Translation

Because she dies at sea, we wear Vernean scuba diving suits to the wake. But because we do not know her, I ask the mime to eulogize Mother. This he does, Charlie Chaplin sans intertitle. From the mime we learn there are many stairs our mother climbed, many boats she rowed, and countless ropes she struggled to pull. From within our fish bowls, we sob. It turns out we hardly knew her. The mime neither acknowledges nor denies our prehistoric fear. When my siblings and I ask him for a transcript of the eulogy he motions to the man at his left, who repeats the eulogy in sign language. When we tell him that we do not know sign language, he nods his head to the stenographer, who writes what he signs in shorthand. When we tell her we do not read short hand, she has her translator transcribe. When the translator finishes scribbling the document, it is in Esperanto. We shriek. Our tears fill our scuba diving suits just below our nostrils. We can no longer speak without gurgling salt water. It nearly drowns us.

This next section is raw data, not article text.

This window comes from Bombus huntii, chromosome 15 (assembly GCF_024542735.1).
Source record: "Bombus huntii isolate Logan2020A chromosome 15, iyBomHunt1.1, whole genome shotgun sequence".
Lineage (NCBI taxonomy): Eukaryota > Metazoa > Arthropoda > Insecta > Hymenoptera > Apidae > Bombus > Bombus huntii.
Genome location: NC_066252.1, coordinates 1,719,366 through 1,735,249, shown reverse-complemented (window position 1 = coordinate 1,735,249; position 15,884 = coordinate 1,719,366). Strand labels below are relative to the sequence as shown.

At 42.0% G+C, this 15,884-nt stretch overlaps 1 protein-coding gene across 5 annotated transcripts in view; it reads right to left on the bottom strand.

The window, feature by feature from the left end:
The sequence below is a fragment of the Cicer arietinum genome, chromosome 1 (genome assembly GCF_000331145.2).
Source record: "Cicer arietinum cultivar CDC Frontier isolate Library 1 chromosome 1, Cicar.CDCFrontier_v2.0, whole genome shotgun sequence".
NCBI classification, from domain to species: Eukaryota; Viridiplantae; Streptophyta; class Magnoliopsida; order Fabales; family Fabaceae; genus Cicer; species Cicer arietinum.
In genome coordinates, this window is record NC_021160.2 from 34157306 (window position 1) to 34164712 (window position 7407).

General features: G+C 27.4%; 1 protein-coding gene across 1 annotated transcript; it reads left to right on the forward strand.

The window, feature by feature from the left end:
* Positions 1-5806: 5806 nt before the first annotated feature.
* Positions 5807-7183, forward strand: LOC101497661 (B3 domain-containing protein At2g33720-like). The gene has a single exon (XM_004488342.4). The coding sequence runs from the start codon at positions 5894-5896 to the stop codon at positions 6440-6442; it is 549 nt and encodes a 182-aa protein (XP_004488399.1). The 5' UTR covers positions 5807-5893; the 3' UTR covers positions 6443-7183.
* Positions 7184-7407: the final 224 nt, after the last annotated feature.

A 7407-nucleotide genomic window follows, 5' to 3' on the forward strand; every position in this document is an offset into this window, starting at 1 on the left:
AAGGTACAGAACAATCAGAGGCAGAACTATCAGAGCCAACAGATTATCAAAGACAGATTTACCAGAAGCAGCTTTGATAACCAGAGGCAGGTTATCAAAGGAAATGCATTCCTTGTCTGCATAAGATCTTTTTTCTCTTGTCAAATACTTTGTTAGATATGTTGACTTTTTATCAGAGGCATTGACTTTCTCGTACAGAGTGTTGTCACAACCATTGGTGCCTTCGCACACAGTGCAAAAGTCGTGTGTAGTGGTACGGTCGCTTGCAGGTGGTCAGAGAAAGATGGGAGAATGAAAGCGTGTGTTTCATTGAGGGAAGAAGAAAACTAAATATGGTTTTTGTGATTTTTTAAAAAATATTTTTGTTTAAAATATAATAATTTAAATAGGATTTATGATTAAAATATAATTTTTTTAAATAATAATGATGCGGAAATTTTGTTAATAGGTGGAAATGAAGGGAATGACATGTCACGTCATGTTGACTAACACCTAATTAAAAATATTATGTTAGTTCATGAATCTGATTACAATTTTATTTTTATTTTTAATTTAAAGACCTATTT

S p r i n g G u n P r e s s 2009

editor@springgunpress.com

 

 

 


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